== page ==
A specialist wildlife hospital opening its doors in Dunedin today has already had its first patients - two hoiho.
Based at Otago Polytechnic's School of Veterinary Nursing, the facility will be used to treat up to 500 sick and injured native animals each year.
The hospital is being run jointly by Otago Polytechnic and The Wildlife Hospital Trust.
Polytechnic chief executive Phil Ker said the hospital would save precious native birds and marine mammals, and provide great learning opportunities for students.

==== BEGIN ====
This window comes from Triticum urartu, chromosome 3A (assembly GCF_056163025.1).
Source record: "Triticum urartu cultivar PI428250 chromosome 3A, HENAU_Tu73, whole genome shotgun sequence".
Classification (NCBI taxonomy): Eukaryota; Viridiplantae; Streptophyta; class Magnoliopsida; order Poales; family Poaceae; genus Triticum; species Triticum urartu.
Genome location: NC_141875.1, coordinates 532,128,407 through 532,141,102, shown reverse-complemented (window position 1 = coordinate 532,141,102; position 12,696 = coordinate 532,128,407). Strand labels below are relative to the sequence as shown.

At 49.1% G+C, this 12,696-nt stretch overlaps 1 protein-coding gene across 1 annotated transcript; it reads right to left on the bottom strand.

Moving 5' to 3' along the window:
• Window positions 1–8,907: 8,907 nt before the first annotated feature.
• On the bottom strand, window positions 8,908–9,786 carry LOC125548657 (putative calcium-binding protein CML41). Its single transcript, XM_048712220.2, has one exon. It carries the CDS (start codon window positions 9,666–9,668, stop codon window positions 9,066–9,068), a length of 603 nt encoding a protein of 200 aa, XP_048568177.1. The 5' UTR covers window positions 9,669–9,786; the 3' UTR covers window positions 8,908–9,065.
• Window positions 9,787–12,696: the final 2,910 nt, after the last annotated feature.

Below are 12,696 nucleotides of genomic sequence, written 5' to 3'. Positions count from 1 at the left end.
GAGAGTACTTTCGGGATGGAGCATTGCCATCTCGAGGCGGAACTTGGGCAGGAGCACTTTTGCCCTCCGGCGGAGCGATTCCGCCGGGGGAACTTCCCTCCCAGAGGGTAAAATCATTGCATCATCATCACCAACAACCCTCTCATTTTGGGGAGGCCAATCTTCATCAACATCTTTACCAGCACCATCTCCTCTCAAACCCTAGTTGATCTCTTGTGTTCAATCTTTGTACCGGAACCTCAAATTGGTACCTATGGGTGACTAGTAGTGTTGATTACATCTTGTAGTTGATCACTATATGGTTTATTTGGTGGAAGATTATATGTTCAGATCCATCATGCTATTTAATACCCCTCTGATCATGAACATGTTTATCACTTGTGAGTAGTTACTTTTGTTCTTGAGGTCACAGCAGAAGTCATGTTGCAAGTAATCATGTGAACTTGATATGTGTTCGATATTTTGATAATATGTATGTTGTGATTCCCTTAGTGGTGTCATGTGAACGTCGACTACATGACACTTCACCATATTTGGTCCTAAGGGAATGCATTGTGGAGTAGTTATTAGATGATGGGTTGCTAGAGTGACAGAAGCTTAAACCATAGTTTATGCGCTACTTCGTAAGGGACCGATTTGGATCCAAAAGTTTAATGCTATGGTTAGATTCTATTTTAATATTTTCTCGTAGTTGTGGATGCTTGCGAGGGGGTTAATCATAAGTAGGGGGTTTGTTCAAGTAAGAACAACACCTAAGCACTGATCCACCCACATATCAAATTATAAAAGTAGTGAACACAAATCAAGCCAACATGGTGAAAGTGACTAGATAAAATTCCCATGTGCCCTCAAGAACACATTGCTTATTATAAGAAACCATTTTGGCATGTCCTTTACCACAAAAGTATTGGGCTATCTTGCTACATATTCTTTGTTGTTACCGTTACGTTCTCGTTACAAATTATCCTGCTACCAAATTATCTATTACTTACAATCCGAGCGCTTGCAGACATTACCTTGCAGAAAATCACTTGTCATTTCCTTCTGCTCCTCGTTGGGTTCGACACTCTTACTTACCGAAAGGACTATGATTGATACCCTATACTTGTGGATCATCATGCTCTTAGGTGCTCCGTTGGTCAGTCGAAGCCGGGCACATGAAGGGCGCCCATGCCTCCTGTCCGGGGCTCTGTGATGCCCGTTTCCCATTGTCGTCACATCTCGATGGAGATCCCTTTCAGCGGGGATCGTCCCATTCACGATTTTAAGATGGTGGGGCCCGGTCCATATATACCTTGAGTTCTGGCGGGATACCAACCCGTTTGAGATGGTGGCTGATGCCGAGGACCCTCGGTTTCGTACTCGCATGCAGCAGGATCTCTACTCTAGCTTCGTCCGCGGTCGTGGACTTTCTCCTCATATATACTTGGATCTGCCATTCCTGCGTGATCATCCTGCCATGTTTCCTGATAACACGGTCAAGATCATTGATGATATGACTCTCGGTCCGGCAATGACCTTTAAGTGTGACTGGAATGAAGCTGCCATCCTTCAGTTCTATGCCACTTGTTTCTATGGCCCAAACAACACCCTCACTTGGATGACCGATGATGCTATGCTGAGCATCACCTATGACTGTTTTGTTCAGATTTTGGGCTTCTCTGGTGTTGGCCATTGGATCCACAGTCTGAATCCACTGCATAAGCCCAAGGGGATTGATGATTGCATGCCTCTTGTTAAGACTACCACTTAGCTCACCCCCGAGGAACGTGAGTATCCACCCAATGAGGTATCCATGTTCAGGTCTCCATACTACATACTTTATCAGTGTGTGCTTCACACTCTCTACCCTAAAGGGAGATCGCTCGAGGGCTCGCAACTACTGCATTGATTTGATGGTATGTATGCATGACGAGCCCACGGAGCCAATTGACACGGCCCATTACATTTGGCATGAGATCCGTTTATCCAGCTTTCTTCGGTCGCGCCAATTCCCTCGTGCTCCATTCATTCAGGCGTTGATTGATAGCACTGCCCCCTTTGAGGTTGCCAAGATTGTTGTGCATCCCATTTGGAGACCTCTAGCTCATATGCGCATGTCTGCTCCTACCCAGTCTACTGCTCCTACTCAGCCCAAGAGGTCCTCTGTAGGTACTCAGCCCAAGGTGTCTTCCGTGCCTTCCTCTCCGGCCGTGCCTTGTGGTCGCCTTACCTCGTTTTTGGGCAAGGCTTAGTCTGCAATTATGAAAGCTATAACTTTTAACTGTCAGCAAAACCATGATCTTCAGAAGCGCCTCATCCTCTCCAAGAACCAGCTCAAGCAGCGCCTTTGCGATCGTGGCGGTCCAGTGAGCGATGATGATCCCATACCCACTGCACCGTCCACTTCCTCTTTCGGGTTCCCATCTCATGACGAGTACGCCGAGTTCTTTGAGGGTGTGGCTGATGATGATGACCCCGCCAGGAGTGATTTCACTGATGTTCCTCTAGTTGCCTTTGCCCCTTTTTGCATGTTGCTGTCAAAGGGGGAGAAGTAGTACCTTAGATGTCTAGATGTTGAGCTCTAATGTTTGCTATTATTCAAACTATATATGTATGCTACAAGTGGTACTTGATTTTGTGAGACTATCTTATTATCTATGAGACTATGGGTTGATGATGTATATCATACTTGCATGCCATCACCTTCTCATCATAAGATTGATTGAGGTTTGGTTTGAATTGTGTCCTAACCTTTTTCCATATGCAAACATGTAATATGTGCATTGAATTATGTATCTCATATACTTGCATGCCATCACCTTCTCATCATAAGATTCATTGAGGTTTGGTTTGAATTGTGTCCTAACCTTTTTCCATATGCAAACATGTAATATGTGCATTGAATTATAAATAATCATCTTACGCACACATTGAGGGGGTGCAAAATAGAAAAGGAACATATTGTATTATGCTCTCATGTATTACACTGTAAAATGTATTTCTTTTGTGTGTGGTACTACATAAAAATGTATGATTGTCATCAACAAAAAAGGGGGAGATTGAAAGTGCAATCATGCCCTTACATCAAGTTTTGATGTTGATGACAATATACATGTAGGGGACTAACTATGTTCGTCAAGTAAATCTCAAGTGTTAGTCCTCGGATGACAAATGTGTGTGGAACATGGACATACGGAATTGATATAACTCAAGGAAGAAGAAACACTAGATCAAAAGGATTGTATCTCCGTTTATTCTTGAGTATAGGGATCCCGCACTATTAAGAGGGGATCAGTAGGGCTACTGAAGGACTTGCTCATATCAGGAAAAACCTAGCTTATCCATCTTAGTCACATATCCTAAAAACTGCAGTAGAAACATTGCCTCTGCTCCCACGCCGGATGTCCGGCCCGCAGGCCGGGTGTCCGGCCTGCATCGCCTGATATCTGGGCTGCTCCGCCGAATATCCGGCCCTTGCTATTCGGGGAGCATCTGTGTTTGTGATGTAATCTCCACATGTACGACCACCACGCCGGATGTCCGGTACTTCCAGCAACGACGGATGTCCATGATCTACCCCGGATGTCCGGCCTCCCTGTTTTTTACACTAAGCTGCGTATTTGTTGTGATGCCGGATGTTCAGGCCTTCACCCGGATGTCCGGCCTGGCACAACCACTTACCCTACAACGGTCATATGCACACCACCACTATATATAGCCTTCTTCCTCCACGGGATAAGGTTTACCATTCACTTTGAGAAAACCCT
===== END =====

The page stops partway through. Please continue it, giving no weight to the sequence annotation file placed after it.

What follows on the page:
Not all of the hospital's specialist equipment has been installed yet, but animals were being admitted as of today.
At least one was injured by a sharp-toothed barracouta.
Hoiho, or yellow-eyed penguins, are endemic to the Otago coast and their numbers have been plummeting in recent years as they have faced disease outbreaks, dog attacks, and the effects of climate change.
The idea for the hospital was first put together by veterinarian Lisa Argilla, who said having facilities in the South Island would dramatically improve the chances of survival for local wildlife.
She said it increased the chances of survival for hoiho by about 30 percent.